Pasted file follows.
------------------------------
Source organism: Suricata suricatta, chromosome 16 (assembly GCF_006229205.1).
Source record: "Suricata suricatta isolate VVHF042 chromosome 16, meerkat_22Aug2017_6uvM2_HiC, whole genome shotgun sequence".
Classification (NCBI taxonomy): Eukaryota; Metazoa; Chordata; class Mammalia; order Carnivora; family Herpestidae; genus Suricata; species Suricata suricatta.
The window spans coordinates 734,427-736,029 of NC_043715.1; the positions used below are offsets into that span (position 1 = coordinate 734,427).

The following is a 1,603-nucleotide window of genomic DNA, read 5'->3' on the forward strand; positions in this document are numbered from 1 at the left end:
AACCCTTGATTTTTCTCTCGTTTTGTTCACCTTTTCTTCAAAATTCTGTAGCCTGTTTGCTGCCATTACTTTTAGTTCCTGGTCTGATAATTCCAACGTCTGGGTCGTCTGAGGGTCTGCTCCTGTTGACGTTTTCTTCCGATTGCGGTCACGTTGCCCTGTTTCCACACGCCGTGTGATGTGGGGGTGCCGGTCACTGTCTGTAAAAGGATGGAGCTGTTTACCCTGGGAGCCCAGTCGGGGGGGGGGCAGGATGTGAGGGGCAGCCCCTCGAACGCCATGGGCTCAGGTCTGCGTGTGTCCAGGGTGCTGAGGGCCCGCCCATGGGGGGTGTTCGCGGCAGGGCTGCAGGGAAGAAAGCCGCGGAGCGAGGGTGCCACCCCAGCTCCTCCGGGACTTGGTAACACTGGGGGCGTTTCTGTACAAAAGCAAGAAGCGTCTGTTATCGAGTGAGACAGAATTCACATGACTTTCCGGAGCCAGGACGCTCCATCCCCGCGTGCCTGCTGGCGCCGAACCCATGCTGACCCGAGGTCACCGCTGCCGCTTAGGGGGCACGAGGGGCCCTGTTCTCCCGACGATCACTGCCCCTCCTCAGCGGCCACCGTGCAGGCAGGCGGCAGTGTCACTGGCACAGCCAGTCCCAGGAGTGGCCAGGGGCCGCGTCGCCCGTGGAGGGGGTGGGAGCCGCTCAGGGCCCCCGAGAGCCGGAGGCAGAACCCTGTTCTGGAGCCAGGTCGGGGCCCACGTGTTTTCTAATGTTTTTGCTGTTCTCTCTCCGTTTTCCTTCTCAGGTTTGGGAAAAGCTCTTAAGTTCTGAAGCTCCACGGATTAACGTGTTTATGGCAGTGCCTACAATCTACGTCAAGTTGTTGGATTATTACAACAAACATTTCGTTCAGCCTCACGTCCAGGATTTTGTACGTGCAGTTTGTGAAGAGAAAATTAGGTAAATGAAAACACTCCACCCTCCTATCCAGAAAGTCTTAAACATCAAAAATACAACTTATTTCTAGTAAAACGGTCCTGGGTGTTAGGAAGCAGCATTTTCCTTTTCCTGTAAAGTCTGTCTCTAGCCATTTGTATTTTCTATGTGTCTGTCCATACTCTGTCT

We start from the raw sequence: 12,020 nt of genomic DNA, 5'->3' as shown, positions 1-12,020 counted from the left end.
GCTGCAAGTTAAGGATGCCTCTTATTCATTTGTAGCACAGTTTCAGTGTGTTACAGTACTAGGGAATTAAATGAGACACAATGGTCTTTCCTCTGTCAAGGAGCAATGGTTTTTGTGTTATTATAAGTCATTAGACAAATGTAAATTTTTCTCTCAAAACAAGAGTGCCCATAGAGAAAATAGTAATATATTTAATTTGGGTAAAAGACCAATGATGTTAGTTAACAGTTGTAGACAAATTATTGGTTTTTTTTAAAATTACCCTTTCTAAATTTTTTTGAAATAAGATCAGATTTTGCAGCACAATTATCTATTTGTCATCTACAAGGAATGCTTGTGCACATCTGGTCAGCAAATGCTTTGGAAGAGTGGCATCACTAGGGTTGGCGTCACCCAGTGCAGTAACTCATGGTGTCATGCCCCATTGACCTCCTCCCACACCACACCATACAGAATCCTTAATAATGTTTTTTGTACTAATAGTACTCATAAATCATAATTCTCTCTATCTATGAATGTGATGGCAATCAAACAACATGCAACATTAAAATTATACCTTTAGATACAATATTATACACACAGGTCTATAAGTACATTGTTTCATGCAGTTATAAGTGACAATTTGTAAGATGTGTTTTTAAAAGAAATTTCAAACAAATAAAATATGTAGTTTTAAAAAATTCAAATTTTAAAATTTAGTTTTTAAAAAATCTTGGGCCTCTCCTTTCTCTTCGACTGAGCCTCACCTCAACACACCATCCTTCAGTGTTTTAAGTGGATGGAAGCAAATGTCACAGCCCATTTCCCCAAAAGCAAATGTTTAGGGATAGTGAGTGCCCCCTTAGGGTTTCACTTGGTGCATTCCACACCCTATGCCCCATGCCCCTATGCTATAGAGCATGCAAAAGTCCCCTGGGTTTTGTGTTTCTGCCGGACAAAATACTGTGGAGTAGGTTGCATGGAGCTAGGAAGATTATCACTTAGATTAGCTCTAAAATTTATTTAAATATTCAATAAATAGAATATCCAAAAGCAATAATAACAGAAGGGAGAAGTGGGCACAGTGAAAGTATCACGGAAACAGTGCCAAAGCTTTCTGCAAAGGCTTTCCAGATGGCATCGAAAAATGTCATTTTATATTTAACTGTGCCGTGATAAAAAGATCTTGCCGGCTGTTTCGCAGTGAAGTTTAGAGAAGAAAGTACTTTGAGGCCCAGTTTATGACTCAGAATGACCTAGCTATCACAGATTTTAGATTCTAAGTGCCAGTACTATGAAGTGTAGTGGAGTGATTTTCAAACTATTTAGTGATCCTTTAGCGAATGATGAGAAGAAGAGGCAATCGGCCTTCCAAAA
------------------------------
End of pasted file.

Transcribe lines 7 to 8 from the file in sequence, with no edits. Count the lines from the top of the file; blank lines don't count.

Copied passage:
We start from the raw sequence: 12,020 nt of genomic DNA, 5'->3' as shown, positions 1-12,020 counted from the left end.
GCTGCAAGTTAAGGATGCCTCTTATTCATTTGTAGCACAGTTTCAGTGTGTTACAGTACTAGGGAATTAAATGAGACACAATGGTCTTTCCTCTGTCAAGGAGCAATGGTTTTTGTGTTATTATAAGTCATTAGACAAATGTAAATTTTTCTCTCAAAACAAGAGTGCCCATAGAGAAAATAGTAATATATTTAATTTGGGTAAAAGACCAATGATGTTAGTTAACAGTTGTAGACAAATTATTGGTTTTTTTTAAAATTACCCTTTCTAAATTTTTTTGAAATAAGATCAGATTTTGCAGCACAATTATCTATTTGTCATCTACAAGGAATGCTTGTGCACATCTGGTCAGCAAATGCTTTGGAAGAGTGGCATCACTAGGGTTGGCGTCACCCAGTGCAGTAACTCATGGTGTCATGCCCCATTGACCTCCTCCCACACCACACCATACAGAATCCTTAATAATGTTTTTTGTACTAATAGTACTCATAAATCATAATTCTCTCTATCTATGAATGTGATGGCAATCAAACAACATGCAACATTAAAATTATACCTTTAGATACAATATTATACACACAGGTCTATAAGTACATTGTTTCATGCAGTTATAAGTGACAATTTGTAAGATGTGTTTTTAAAAGAAATTTCAAACAAATAAAATATGTAGTTTTAAAAAATTCAAATTTTAAAATTTAGTTTTTAAAAAATCTTGGGCCTCTCCTTTCTCTTCGACTGAGCCTCACCTCAACACACCATCCTTCAGTGTTTTAAGTGGATGGAAGCAAATGTCACAGCCCATTTCCCCAAAAGCAAATGTTTAGGGATAGTGAGTGCCCCCTTAGGGTTTCACTTGGTGCATTCCACACCCTATGCCCCATGCCCCTATGCTATAGAGCATGCAAAAGTCCCCTGGGTTTTGTGTTTCTGCCGGACAAAATACTGTGGAGTAGGTTGCATGGAGCTAGGAAGATTATCACTTAGATTAGCTCTAAAATTTATTTAAATATTCAATAAATAGAATATCCAAAAGCAATAATAACAGAAGGGAGAAGTGGGCACAGTGAAAGTATCACGGAAACAGTGCCAAAGCTTTCTGCAAAGGCTTTCCAGATGGCATCGAAAAATGTCATTTTATATTTAACTGTGCCGTGATAAAAAGATCTTGCCGGCTGTTTCGCAGTGAAGTTTAGAGAAGAAAGTACTTTGAGGCCCAGTTTATGACTCAGAATGACCTAGCTATCACAGATTTTAGATTCTAAGTGCCAGTACTATGAAGTGTAGTGGAGTGATTTTCAAACTATTTAGTGATCCTTTAGCGAATGATGAGAAGAAGAGGCAATCGGCCTTCCAAAA